I have just finished getting what I hope is the last of this kind of e-mails that I don’t want to get anymore. They went like this:
Dear Italian Wine Guy,
Thanks for setting us up at Castello di Greatness. Unfortunately we got delayed (read: saw the Prada outlet and just had to stop for an hour or two), and never made it. But I’m sure it would have been a great visit. I never realized that Piedmont was so far away from Tuscany. Anyway, thanks. We’ll look the wine up back in the states, and order it the next time we see it on a wine list.
Joe (the Ugly American) Consumer
A few hours later I got an e-mail from the winery:
Dear Italian Wine Guy,
Where are the people you asked us to give a tour and tasting for? We drove in from Milano, especially for this appointment, as we don’t live at the winery. We brought our mother with us to cook lunch. She made noodles for the afternoon meal. Are they not coming?
Please don’t ask us to entertain people for you if they don’t show up. Especially during the harvest.
Giuseppe (the Angry Italian) Winemaker
In my work, people often ask me to set them up to visit a winery. Sometimes, all they want is a tasting, and that’s fine. But some folks think we are travel agencies that have a plethora of what would be free food and wine and rooms at winery castles and estates. At their disposal. At a moment’s notice.
One fellow begged, at the last minute, for a place to stay in Tuscany. He was finishing a picture book on the region and needed to immerse himself in the wine country. He had left his cell phone at home, taken his blackberry for e-mail (note to last-minute guy: Blackberry’s have a phone function, and you can also buy neat, inexpensive cell phones that work in Europe), but didn’t check his e-mail often. When he did, he was slow to respond, if at all. He showed up late (3 days), stayed at the place (gratis), never asked to see the underground cellars (impressive), and then, as an act of (last minute, what else?) “kindness,” gave the estate owner a dog-eared copy of a book he’d done on the wines of Tasmania. Or the Okanagan. I don’t know if he ever took pictures there, for I never got a follow-up call from him. Or a thank-you. Nor did the winery owner.
Another group, right around the end of the high season, asked me to get them into a winery. Only, they didn’t show up for the first place (layover in Paris was delayed), and when they got to the second place, they didn’t stay the whole time. They abandoned the rooms that were “set aside” for them. Rooms that could have been used for other folks. I got a call on that one, too.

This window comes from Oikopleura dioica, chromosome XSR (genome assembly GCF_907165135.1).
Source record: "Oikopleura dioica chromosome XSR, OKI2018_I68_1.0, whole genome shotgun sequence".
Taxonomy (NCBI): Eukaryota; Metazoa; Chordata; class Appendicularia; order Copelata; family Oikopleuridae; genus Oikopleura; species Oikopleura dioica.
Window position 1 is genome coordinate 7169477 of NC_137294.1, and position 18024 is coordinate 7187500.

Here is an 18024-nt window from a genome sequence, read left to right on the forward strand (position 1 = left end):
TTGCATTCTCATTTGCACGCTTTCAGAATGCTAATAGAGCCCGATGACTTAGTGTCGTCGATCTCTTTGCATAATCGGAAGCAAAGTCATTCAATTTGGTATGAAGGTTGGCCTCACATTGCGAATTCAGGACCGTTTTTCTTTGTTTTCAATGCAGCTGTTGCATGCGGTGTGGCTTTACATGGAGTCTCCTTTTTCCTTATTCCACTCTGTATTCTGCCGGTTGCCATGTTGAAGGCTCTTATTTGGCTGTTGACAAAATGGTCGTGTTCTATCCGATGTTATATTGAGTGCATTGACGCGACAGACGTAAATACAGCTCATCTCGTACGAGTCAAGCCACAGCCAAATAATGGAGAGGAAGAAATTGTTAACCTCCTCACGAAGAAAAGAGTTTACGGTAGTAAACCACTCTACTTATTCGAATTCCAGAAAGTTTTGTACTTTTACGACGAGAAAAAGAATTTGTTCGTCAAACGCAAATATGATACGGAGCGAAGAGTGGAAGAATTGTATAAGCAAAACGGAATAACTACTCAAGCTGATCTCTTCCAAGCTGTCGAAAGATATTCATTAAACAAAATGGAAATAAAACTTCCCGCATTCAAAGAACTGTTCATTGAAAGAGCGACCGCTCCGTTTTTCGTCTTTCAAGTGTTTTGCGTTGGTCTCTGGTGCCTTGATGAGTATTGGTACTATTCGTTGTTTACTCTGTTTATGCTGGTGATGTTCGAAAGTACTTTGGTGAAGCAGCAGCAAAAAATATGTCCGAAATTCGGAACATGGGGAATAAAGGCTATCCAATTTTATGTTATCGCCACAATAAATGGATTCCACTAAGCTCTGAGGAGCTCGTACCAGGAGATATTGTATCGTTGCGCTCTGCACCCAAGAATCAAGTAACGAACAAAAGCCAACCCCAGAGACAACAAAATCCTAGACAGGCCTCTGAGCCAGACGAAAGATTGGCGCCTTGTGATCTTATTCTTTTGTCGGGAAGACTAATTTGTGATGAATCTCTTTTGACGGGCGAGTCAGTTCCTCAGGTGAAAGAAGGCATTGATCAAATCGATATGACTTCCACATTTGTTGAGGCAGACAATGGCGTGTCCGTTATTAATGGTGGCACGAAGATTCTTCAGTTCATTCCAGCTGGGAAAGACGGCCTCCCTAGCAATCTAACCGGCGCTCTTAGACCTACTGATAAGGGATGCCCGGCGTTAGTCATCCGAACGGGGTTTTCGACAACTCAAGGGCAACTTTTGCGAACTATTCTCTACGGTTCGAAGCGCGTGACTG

So what do you do if you are really a bonafide wine tourist, but want to get an insight into the workings of the Italian wine process? There are many wineries in Italy that have tour times. Castello di Gabbiano in Greve is a good example. They also have a good restaurant on site and wonderful accommodations in their newly restructured, 12th century castle.
Borgo Scopeto in Castelnuovo Berardenga also has an upper-end Relais, suites, tastefully done, and a wonderful restaurant on-site and a pool. This is a newer estate, dating from the 13th century. They can also arrange a visit down the hill to the winery.
Nearby, Borgo Monastero has a renovated 8th century monstery complete with underground wine cellars and a daily wine-tasting. The rates are very reasonable, and the rooms have their own kitchens in case you want to try your own hand at La Cucina Toscana. Their winery is also nearby.
Many towns in Tuscany, have places where the collective wine output is gathered. A fascinating example is in Greve, Le Cantine di Greve in Chianti. This place is wonderful in that you can put down 10 or 20 euros and they give you a card, charged, and you can go from wine to wine and taste some or many of the examples. They have wines from all over Tuscany, and olive oils, too. Their museum of wine is interesting to the novice or connoisseur alike.
The Enoteca Italiana in Siena is a great place to look at wines from all over Italy. It is not just a regional wine showplace, it is the National Wine Chapel.
Villa Nottola in Montepulciano is a complete wine experience. Wine tasting, restaurant, lodging, large groups, small groups.
Castello Banfi in Montalcino has it down to an art form. The founders, John and Pam Mariani really get it. They understand hospitality and American interest in all-things-wine. A fabulous tour (3 weeks in advance please- plan ahead) , a glass museum that is not to be missed and a great dining place, the Taverna. The Italians I saw there on my last stop were loving the wine shop and the restaurants. Not just for American tourists. The Italians were digging on it big time. For a virtual peek, go here.
So there are ways to get an inside look. It just takes a little advance planning. The Italians look upon this as hospitality, and anyone who knows the Italians know hospitality is a sacred thing.
When someone doesn’t show up for a visit, that person breaks the sacred link. Wine-touring is about friends and family, warmth and the hearth. It’s a way to get a glimpse of modern people in the age-old cycle of the harvest and the bounty of the earth. It’s a way to experience a way of living we seldom see. A time when time was slower and people were more thoughtful. That is something our wine-tourists can use a little of; to show consideration for the process and the feelings of the people, whose lives they are about to descend upon.After all, you are in their home.
A little light reading on the subject?
Too Much Tuscan Sun by Dario Castagno with Robert Rodi
Tags: Italy, wine, Travel, chianti, sangiovese, Tuscany, italian wine, Red Wine, italian-wine, italian wine guy, wine guy, On the Wine Trail in Italy